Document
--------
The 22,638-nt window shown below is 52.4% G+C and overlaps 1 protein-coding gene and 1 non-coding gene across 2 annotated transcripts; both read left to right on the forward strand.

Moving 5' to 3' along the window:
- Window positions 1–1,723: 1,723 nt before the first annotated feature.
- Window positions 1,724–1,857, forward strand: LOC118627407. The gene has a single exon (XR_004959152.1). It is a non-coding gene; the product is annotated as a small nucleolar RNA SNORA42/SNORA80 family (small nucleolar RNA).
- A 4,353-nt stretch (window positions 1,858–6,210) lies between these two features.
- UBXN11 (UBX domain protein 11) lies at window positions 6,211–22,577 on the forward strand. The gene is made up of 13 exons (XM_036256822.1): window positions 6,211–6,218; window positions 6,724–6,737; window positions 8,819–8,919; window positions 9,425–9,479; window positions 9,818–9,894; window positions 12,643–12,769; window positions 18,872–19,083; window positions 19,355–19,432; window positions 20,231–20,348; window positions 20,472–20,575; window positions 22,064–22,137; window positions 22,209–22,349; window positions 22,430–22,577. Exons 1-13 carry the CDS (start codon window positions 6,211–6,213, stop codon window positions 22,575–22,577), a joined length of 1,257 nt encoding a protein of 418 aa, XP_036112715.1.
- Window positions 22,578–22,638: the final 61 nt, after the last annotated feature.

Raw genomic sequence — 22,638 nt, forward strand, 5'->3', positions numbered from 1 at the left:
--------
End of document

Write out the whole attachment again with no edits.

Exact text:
The 22,638-nt window shown below is 52.4% G+C and overlaps 1 protein-coding gene and 1 non-coding gene across 2 annotated transcripts; both read left to right on the forward strand.

Moving 5' to 3' along the window:
- Window positions 1–1,723: 1,723 nt before the first annotated feature.
- Window positions 1,724–1,857, forward strand: LOC118627407. The gene has a single exon (XR_004959152.1). It is a non-coding gene; the product is annotated as a small nucleolar RNA SNORA42/SNORA80 family (small nucleolar RNA).
- A 4,353-nt stretch (window positions 1,858–6,210) lies between these two features.
- UBXN11 (UBX domain protein 11) lies at window positions 6,211–22,577 on the forward strand. The gene is made up of 13 exons (XM_036256822.1): window positions 6,211–6,218; window positions 6,724–6,737; window positions 8,819–8,919; window positions 9,425–9,479; window positions 9,818–9,894; window positions 12,643–12,769; window positions 18,872–19,083; window positions 19,355–19,432; window positions 20,231–20,348; window positions 20,472–20,575; window positions 22,064–22,137; window positions 22,209–22,349; window positions 22,430–22,577. Exons 1-13 carry the CDS (start codon window positions 6,211–6,213, stop codon window positions 22,575–22,577), a joined length of 1,257 nt encoding a protein of 418 aa, XP_036112715.1.
- Window positions 22,578–22,638: the final 61 nt, after the last annotated feature.

Raw genomic sequence — 22,638 nt, forward strand, 5'->3', positions numbered from 1 at the left: